This approach is especially important for asset managers since they are further removed from the end customer and are less likely to understand the market that they ultimately service fully. Machine learning (ML) algorithms can help by leveraging historical marketing and sales data to predict which products will have the highest chance of success with a certain customer.
4. Optimizing client channel preferences
Salespeople tend to be extroverted and are comfortable making regular follow-up calls. Some clients might not need or want this level of interaction, though, which can vary based on the specific phase of the sales cycle.
Understanding this nuance can help drive leadership decisions about investment in various communications channels. Annual customer surveys can help leadership understand the level of interaction a customer might want at each stage of the sales cycle. For example, a client might want to discuss a product with a financial representative right before the transaction but prefer to learn about new products on the company website.
In Europe and Asia, we have seen an increased use of mobile applications for processes such as onboarding. This has been true for both wealth and asset management. By automating the data-gathering process, leadership can ensure that the right information is conveyed to the right customers, in the right way, at the right time. This can also feed into the design of communication channels, such as individualized web portals and the tone of voice used for chatbots.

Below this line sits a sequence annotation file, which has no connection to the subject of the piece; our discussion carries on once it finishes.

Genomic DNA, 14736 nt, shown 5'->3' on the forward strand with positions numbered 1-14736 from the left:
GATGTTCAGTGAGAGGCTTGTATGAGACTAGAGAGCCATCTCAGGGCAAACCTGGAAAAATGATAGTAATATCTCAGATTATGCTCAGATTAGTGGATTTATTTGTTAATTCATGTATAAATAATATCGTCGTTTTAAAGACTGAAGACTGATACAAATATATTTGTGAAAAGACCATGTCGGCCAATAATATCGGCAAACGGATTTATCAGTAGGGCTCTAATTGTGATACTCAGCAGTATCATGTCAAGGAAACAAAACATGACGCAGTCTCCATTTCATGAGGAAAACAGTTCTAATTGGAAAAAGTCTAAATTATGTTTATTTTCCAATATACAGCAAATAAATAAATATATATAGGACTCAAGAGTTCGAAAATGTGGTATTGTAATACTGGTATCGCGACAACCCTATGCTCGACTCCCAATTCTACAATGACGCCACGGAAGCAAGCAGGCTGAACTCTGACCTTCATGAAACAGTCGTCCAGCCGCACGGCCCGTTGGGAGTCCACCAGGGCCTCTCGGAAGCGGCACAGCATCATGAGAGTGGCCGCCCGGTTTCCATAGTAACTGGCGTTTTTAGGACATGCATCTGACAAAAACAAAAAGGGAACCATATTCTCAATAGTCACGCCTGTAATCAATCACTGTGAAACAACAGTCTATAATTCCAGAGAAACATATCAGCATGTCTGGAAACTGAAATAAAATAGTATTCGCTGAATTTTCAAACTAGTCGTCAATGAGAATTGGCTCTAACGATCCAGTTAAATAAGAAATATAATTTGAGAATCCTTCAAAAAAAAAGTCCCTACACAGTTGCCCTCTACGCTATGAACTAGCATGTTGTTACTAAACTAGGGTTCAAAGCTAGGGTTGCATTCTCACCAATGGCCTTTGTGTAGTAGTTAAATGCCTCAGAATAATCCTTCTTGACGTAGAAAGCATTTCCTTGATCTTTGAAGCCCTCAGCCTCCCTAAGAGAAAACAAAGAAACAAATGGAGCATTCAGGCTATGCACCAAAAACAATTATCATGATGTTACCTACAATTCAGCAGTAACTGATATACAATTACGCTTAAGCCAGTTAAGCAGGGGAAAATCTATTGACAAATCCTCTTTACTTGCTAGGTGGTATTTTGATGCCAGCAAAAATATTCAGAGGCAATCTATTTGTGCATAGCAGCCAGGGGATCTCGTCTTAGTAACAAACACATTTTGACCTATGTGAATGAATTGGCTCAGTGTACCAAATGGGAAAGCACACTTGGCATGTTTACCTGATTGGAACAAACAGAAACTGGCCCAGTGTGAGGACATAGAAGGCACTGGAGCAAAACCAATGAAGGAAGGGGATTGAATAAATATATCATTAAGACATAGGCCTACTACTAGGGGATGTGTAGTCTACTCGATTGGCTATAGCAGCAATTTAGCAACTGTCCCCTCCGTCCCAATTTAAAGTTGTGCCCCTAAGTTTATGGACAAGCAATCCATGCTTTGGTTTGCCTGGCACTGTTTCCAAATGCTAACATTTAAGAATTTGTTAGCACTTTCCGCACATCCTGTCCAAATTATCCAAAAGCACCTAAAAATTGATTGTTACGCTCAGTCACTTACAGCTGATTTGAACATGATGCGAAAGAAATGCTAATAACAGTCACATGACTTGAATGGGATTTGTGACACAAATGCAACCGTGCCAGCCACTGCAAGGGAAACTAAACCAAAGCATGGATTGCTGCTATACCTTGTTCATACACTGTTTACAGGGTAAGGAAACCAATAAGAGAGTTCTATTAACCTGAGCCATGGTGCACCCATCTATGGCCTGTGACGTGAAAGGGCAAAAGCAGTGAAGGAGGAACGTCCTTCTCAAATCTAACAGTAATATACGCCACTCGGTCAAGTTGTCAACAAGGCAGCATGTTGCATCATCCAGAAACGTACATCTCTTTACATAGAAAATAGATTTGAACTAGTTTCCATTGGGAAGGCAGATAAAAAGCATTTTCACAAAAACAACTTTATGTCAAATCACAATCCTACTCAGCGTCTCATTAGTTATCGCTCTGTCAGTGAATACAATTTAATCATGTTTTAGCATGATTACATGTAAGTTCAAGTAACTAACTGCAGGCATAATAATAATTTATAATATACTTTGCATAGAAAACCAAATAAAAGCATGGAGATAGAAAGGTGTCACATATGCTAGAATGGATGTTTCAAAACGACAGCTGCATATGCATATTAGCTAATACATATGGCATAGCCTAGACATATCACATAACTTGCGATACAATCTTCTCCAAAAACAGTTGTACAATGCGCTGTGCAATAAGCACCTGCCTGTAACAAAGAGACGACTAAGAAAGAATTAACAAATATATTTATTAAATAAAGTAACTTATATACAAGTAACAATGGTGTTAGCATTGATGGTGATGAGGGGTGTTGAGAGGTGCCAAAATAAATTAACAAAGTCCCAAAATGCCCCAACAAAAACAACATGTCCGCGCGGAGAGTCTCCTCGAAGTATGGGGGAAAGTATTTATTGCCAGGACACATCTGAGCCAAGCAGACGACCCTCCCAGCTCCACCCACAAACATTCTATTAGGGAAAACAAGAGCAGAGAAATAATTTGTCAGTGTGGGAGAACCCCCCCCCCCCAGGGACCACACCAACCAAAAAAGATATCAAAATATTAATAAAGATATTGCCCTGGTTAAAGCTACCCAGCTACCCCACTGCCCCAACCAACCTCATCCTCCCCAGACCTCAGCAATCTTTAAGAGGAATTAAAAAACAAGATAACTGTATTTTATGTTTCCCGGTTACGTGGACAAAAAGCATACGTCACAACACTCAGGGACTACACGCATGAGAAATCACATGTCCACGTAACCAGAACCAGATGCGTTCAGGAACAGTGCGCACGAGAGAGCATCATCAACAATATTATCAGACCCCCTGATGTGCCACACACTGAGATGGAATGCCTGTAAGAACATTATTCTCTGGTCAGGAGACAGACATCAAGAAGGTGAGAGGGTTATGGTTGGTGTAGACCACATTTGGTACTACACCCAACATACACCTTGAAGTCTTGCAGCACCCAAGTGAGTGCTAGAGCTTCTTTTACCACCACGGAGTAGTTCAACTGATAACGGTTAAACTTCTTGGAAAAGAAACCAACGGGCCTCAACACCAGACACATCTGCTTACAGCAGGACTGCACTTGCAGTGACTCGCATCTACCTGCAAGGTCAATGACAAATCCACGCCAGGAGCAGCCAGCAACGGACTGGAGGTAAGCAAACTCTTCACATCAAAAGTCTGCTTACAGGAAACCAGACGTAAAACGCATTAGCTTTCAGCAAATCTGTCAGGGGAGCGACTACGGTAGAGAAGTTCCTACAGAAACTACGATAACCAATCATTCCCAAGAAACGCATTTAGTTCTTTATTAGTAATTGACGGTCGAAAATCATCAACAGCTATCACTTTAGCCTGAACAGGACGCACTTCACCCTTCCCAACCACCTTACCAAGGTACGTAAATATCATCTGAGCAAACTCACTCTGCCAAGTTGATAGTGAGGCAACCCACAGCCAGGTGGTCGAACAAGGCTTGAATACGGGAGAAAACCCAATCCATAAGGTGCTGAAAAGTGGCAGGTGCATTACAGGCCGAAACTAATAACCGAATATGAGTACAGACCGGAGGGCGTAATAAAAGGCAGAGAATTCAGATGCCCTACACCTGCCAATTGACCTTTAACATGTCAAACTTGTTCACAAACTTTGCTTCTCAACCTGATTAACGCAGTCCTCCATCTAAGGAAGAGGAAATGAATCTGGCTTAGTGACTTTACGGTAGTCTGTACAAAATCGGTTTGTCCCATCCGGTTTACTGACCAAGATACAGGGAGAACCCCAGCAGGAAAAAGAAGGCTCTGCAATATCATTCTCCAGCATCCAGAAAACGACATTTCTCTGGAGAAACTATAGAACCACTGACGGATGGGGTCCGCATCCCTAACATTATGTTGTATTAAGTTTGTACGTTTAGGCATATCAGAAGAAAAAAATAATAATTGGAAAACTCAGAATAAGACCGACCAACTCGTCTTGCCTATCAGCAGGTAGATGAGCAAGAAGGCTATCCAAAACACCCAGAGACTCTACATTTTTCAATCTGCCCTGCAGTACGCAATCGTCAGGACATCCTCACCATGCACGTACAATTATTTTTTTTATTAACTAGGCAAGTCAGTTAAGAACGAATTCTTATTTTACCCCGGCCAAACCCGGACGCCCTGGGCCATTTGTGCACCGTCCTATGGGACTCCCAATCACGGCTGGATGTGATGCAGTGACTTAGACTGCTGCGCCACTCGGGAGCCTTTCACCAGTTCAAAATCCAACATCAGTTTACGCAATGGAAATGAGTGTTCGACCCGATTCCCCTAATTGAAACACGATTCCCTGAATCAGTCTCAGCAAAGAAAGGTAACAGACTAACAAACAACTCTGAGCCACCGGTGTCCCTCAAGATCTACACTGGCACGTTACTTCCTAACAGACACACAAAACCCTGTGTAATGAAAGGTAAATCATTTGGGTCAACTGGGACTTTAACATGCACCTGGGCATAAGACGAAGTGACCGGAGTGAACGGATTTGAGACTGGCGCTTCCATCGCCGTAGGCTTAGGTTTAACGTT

Another capability that can help optimize channel experience is using natural language processing (NLP) technology to understand the true reasons for customer outreach. While some CRM systems require financial representatives and wholesalers to input “reason for the call,” various studies show that this technology is not used as well or as widely as it could be.
EY teams have used NLP with several clients to analyze the volumes of call and chatbot transcripts, as well as web history. In this way, management can gain valuable insight into channel preferences for individual segments. These insights can then be extrapolated into a larger population and result in a tailored, individualized experience for the client.
5. Behavioral matching of salespeople and potential clients
Various firms within financial services use statistical analysis to optimize matching between individual sales representatives and target customers. This is not widely used in wealth and asset management, though, and offers an opportunity to increase the customer conversion rate. For example, most wealth managers have a significant portfolio of orphan accounts and, most of the time, these accounts are stagnant until they are closed during periodic clean-ups.